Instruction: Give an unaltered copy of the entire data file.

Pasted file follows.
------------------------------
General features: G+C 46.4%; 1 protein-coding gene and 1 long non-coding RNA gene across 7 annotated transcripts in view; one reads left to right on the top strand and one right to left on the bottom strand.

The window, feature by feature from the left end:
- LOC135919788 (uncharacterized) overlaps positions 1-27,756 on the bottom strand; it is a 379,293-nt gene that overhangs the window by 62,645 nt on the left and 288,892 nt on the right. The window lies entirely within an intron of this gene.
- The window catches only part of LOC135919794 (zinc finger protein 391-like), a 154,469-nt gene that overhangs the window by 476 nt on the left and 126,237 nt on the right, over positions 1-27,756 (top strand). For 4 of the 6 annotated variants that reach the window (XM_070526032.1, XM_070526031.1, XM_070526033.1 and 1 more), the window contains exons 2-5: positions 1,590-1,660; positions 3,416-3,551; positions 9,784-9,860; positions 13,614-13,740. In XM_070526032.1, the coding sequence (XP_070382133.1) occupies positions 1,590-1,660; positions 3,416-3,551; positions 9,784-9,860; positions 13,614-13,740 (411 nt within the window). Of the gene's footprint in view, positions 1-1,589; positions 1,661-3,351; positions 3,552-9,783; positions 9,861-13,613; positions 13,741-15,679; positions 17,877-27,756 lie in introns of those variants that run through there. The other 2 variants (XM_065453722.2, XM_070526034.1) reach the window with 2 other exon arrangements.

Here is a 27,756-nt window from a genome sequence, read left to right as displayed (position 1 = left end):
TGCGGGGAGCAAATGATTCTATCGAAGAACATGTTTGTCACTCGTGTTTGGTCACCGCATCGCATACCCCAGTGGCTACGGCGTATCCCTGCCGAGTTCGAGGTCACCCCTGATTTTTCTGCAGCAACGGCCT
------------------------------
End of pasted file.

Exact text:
General features: G+C 46.4%; 1 protein-coding gene and 1 long non-coding RNA gene across 7 annotated transcripts in view; one reads left to right on the top strand and one right to left on the bottom strand.

The window, feature by feature from the left end:
- LOC135919788 (uncharacterized) overlaps positions 1-27,756 on the bottom strand; it is a 379,293-nt gene that overhangs the window by 62,645 nt on the left and 288,892 nt on the right. The window lies entirely within an intron of this gene.
- The window catches only part of LOC135919794 (zinc finger protein 391-like), a 154,469-nt gene that overhangs the window by 476 nt on the left and 126,237 nt on the right, over positions 1-27,756 (top strand). For 4 of the 6 annotated variants that reach the window (XM_070526032.1, XM_070526031.1, XM_070526033.1 and 1 more), the window contains exons 2-5: positions 1,590-1,660; positions 3,416-3,551; positions 9,784-9,860; positions 13,614-13,740. In XM_070526032.1, the coding sequence (XP_070382133.1) occupies positions 1,590-1,660; positions 3,416-3,551; positions 9,784-9,860; positions 13,614-13,740 (411 nt within the window). Of the gene's footprint in view, positions 1-1,589; positions 1,661-3,351; positions 3,552-9,783; positions 9,861-13,613; positions 13,741-15,679; positions 17,877-27,756 lie in introns of those variants that run through there. The other 2 variants (XM_065453722.2, XM_070526034.1) reach the window with 2 other exon arrangements.

Here is a 27,756-nt window from a genome sequence, read left to right as displayed (position 1 = left end):
TGCGGGGAGCAAATGATTCTATCGAAGAACATGTTTGTCACTCGTGTTTGGTCACCGCATCGCATACCCCAGTGGCTACGGCGTATCCCTGCCGAGTTCGAGGTCACCCCTGATTTTTCTGCAGCAACGGCCT